Rating: ★ ½ ☆ ☆ ☆
Date read: July 17 to 20, 2013
Read count: 1
One star for the story and ½ star for reminding me how much I miss my alma mater, though it was no Oxford.
A good friend suggested this book. She and I have overlapping tastes in urban fantasy, and since she enjoyed this book, I thought I would too. The premise sounded interesting, what with elemental magic, a long lineage of witchcraft, historical tie-ins, a love of old books, and—of course—vampires. What’s not to like, right?
What I was expecting:
Something along the line of Alice Hoffman’s Practical Magic but with more otherworldly creatures.
What I got:
Twilight, but written for people who think they’re too good for actual Twilight.
Twilight, but written for people who want a grown-up version of Twilight.
Well, that’s not fair. It’s better than Twilight, though only in the grammatical sense. Sentences are fully formed and rarely interrupted by inconsequential thoughts, but that’s not to say the writing doesn’t suffer from quirks of its own. The word “scholar” is thrown around a lot to remind readers that the main character, Diana, is in fact a scholar—at Oxford! no less, which is a big deal! Otherwise you’d never guess she’s an academic; no way to tell based on how little she knows of actual research. These little reminders only highlight how juvenile and shallow the writing is.
* * *
* * * * spoilers below * * * *
In terms of exposition, I would say the author did all right pulling in some actual history to bulk up the back stories and plot. Some of the little side stories, like all the wars the vampire fought in, were interesting. I liked whenever Diana’s bewitching family tree was brought up, but it never went anywhere, so that was a huge letdown. The Origin of Creatures subplot was the only thing that kept me reading because I kept hoping this would lead to something big, but once again, it didn’t. And I got fed up with dead-end plot lines.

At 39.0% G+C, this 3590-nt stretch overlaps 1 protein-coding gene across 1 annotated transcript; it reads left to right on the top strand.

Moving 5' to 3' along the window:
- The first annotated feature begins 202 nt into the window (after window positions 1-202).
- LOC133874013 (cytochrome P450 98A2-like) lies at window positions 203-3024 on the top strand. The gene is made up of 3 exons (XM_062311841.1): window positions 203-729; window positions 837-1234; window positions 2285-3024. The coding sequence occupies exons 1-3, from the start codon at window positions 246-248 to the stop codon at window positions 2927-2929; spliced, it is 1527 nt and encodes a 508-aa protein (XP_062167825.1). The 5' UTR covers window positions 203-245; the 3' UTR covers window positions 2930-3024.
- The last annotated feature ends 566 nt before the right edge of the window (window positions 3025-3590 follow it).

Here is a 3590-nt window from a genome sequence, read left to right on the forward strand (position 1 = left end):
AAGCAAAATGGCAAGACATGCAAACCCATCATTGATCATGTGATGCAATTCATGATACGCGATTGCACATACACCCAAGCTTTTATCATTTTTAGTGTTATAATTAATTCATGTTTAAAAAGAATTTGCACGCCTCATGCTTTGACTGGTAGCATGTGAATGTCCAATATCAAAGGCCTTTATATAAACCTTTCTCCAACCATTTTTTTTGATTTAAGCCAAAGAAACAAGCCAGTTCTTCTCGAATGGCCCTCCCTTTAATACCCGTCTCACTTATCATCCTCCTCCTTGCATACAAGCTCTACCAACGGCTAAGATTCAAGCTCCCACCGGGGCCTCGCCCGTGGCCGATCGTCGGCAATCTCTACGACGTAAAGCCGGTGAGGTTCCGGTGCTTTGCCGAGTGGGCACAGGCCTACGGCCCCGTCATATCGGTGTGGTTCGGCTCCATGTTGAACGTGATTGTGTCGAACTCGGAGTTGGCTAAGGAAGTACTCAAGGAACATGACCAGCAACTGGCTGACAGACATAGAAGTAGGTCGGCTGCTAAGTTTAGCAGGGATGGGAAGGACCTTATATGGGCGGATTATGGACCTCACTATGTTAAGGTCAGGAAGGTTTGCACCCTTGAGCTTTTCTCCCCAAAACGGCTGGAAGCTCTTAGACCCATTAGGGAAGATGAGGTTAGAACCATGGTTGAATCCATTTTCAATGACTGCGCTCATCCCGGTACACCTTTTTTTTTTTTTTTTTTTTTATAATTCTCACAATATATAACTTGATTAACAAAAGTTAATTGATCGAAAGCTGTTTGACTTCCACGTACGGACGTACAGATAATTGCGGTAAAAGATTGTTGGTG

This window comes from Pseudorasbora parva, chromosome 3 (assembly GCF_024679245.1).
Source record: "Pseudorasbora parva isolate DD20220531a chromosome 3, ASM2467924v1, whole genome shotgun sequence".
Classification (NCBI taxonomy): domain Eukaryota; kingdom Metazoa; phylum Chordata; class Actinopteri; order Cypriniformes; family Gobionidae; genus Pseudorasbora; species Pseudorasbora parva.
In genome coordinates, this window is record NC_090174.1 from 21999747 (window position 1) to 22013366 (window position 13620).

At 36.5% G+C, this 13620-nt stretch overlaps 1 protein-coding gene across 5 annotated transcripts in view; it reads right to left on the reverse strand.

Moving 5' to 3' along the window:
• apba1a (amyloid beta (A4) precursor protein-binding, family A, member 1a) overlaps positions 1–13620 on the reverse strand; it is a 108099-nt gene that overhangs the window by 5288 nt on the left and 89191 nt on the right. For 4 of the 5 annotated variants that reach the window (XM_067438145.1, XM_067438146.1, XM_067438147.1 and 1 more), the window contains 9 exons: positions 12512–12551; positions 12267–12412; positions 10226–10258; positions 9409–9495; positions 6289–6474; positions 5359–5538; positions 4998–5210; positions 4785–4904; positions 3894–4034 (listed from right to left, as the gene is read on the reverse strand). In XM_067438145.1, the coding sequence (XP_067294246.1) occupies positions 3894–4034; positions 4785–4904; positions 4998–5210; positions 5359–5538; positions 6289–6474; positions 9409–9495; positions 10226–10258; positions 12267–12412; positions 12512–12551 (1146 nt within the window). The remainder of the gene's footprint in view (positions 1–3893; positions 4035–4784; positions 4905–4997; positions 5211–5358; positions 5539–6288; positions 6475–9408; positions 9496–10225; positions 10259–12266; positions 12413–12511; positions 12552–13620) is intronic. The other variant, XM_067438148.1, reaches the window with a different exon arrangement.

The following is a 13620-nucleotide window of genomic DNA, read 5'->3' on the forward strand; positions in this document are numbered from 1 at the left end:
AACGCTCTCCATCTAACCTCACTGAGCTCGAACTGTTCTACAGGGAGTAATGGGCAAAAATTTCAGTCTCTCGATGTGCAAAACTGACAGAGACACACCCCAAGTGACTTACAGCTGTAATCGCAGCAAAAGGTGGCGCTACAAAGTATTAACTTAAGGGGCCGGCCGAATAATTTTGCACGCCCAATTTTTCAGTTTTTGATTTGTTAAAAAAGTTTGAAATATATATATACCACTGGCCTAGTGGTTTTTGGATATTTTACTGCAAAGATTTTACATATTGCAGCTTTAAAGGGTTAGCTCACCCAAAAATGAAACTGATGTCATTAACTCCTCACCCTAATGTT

As for the historical fiction angle, I don’t think the author tied actual history into the story well enough for me to appreciate the connections she tried to make (more like force) onto the reader. She left quite a few open endings flapping in the wind, but then again this is only the first book in the trilogy and she’s probably setting up events for a big final something.
I should have known this book was not quite right when I read the top reviews and saw how they all made references to Twilight, but I gave the book the benefit of the doubt because of a friend’s rec and because the author teaches history at USC. She seemed like a capable writer, so how bad could it be? If you have to ask yourself such a question, the experience is always guaranteed to be unpleasant if not awful.
This book is not awful. It’s cliched, repetitive, juvenile, and at times, makes little sense due to huge plot holes everywhere, but it’s not awful. My threshold for awful is set fairly high these days, so that’s a compliment, I suppose? I should clarify though. The book is not awful…as urban harlequin-style romance. It’s what you expect to see in this genre. However, it’s pretty bad for historical fiction. I think I’m being fair with this assessment.
* * * * *
The first ten chapters were pure trivial YA flounce. After reading Carol’s review, I had every intention of following her suggestion and abandoning it, but I held out a little longer to find out the vampire’s real age. Then things got somewhat interesting when the Origin of Species and DNA identification subplot was introduced. I don’t mind info-dumps if they’re interesting and relevant, and these piqued my interest. I was convinced it was the book’s one redeeming factor, and so I followed it all the way down a long winding path that made little sense. And it was a waste of time. Moral of the story: always listen to Carol.
Original review can be found here.